Saturday, 03/06/2021 at 9:00 AM - 11:00 AM
Tuesday, 03/09/2021 at 7:00 PM
Wednesday, 03/10/2021 at 9:00 AM - 3:00 PM
Wednesday, 03/17/2021 at 3:00 PM
Sunday, 03/28/2021 at 11:30 AM - 6:00 PM
Jennifer Brinker is a reporter for the St. Louis Review and Catholic St. Louis.
Beats: Life issues, Young adult and youth ministries, liturgies and devotions
Geographic areas covered: Parishes and schools in the North City, North County, West County and St. Charles Deaneries.
They came by foot and they came by bicycle. And all of them came with a life-affirming message that women facing an unplanned pregnancy don’t have to go it alone.
Crossroads and Biking for Babies, two national nonprofit organizations that take to the roads to share their support for a culture of life, converged in St. Louis last weekend — perhaps by what might be described by some as a “God-cidence.”
Biking for Babies had 17 cyclists and eight support crew members along routes that started in Holly, Colo., Tylertown, Miss., Green Bay, Wis., and Columbus, Ohio. They logged more than 2,600 miles, making the shape of a cross across the United States. The four groups met up in St. Louis for a Celebration of Life July 14 at Tower Grove Park in south St. Louis. A severe thunderstorm that rolled through the area that afternoon forced the celebration to nearby St. Margaret of Scotland Parish.
Crossroads had three teams of walkers leaving from Seattle, San Francisco and Los Angeles. The three parallel routes are expected to log a total of about 8,500 miles over the course of 12 weeks. The groups’ final destination is Washington, D.C., for a pro-life rally planned Aug. 11 at the U.S. Capitol.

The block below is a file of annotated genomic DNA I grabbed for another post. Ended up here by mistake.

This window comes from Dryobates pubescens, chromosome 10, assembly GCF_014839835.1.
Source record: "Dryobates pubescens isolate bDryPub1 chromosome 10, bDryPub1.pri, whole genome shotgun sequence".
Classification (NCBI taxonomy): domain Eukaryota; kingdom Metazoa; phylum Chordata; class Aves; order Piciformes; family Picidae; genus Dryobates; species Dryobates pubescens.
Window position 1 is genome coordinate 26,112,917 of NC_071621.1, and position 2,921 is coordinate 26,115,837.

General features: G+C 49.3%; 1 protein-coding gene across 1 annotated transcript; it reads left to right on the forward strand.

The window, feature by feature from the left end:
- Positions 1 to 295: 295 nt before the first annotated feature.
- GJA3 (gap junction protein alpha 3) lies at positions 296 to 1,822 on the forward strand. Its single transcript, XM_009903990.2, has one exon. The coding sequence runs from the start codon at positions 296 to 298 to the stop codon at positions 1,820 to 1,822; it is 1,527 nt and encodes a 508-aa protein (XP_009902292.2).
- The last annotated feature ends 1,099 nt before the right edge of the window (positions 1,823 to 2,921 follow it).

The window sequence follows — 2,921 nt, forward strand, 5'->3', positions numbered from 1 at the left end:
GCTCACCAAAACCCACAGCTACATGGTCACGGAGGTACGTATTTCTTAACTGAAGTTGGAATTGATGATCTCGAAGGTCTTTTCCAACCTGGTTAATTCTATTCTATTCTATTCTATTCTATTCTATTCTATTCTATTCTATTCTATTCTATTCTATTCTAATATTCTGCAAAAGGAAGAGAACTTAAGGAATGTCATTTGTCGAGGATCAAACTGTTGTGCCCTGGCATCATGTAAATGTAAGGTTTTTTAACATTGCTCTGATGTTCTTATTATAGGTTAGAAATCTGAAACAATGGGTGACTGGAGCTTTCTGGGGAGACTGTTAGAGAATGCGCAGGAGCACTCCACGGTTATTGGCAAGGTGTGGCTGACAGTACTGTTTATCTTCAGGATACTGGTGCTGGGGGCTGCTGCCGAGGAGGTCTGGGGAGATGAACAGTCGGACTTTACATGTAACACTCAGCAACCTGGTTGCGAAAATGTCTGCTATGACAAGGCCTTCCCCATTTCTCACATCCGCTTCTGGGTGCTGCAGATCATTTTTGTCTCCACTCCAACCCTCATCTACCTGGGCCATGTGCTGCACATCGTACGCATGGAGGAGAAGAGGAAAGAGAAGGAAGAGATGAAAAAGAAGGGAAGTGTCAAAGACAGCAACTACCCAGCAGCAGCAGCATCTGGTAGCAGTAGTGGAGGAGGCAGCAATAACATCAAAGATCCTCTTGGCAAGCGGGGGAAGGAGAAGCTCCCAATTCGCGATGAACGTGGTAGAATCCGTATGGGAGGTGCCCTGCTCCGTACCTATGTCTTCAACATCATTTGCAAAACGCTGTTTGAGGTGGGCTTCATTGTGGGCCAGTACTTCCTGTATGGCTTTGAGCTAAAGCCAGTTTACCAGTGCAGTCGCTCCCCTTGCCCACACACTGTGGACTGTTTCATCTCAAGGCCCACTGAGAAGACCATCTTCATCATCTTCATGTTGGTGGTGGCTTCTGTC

“I see this as a good way to use my God-given talents,” said Andrew Luetkenhaus, a first-time cyclist with Biking for Babies. “I thought it would be great to sacrifice for these mothers and show how we care beyond them having the baby.” A member of St. Joseph Parish in Josephville, Luetkenhaus learned about the organization through Students for Life at the University of Missouri-Columbia.
Two students from Southern Illinois University-Carbondale started Biking for Babies in 2009. Michael Schaefer and Jimmy Becker wanted to raise funds and awareness for women facing unplanned pregnancies and the work taking place at pregnancy resource centers. The two cycled across Illinois and raised $14,000 the first year.
Cyclist Jonathan Simpson of Ripon, Wis., remembered seeing a poster for the organization several years ago and was intrigued. He cycled for Clarity Clinic in Plattsville, Wis. Oftentimes, people will stop the cyclists in their matching yellow and blue jerseys and ask what they’re doing. He described it as a different way of spreading the pro-life message.
He also said the physical exertion is a reminder of the suffering that mothers experiencing an unplanned pregnancy might go through. “When our legs are burning going up a hill, our leader yells, ‘It’s for the babies!’ At the end of the route, I can’t differentiate the days, and my brain hurts. Have you ever sat on a bicycle seat for an extended period of time? It’s not exactly the most comfortable. But even if we can help save one child’s life, how amazing is that?”
Nine walkers on Crossroads’ central route departed from San Francisco May 19, and stopped in St. Louis the weekend of July 14 and 15, where they spoke at several Catholic parishes about the organization’s mission.
Crossroads began in 1995 as a response to St. John Paul II’s challenge to young people to “be not afraid to take the Gospel of life to the streets like the first Apostles.” Students from colleges and universities from across the United States have participated in the annual summer event, sharing a pro-life message with all whom they meet.
The group starts its day around 5 a.m., and drives to the location where they will walk for the day. Walkers split into morning and afternoon shifts, and stay overnight either in RV parks or with host families along the route.
This was Micah Braunsroth’s first time participating with Crossroads. “For me, the drive is that you wake up and realize, ‘I want to do something great and challenging,’” he said. “When you’re hitting the road, it’s for a good purpose.”
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